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Saturday, June 30, 2007

Answers to the contradictory stand taken by Sri Aurobindo in regard to Ireland and its freedom struggle

Studies in History, Vol. 23, No. 1, 93-133 (2007) DOI: 10.1177/025764300602300103© 2007 SAGE Publications Negotiating Nationalisms Representations of Ireland in the Political Thinking of Sri Aurobindo Ghosh Arpita Sen Visva-Bharati University, Santiniketan

In an interview given to Henry W. Nevinson in December 1907, Aurobindo Ghosh had spoken about his purpose regarding the Swadeshi Movement which, he explained, was the Irish policy of Sinn Fein—a universal swadeshi not limited to goods but including every phase of life. Many of his articles written between 1894 and 1910 and comments after 1910 also contain allusions to Ireland and its freedom struggle in different contexts.
However several years later, sometime between 1943 and 1946, by which time Aurobindo had become a mystic, at his ashram in Pondicherry Aurobindo took recourse to an entirely different position. This article is an attempt to find out answers to the contradictory stand taken by Aurobindo in regard to Ireland and its freedom struggle by analysing his political writings, interviews and comments which contained references to Ireland and its freedom struggle.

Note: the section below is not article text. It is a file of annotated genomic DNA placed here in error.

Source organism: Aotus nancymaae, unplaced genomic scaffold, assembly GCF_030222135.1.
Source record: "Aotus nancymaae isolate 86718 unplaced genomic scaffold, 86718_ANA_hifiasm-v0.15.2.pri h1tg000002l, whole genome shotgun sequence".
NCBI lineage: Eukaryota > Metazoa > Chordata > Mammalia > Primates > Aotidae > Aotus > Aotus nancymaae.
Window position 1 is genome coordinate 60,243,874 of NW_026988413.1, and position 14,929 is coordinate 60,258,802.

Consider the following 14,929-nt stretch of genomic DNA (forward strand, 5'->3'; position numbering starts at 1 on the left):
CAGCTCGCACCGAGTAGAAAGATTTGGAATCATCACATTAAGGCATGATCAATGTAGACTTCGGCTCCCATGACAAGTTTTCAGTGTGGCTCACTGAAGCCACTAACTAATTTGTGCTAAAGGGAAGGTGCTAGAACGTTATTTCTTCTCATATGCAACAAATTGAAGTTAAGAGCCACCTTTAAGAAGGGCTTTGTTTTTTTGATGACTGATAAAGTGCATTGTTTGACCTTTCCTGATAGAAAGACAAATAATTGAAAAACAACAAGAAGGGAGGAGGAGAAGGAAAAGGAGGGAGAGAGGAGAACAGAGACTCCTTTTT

In the larger context, this article attempts to analyse the conflict inherent in the personality of a Western-educated Bengali. This article argues that Aurobindo had knowledge of the developments in Ireland and was influenced by them to a certain extent, which in turn shaped his representations of Ireland that shifted over time. Aurobindo's representations of Ireland were determined by his changing experience of the two worlds, Occidental and Oriental, and suggest that liminality and hybridity are necessary attributes of the colonial man and as such colonial identities are always a matter of flux and agony. Full Text (PDF) References Articles by Sen, A.

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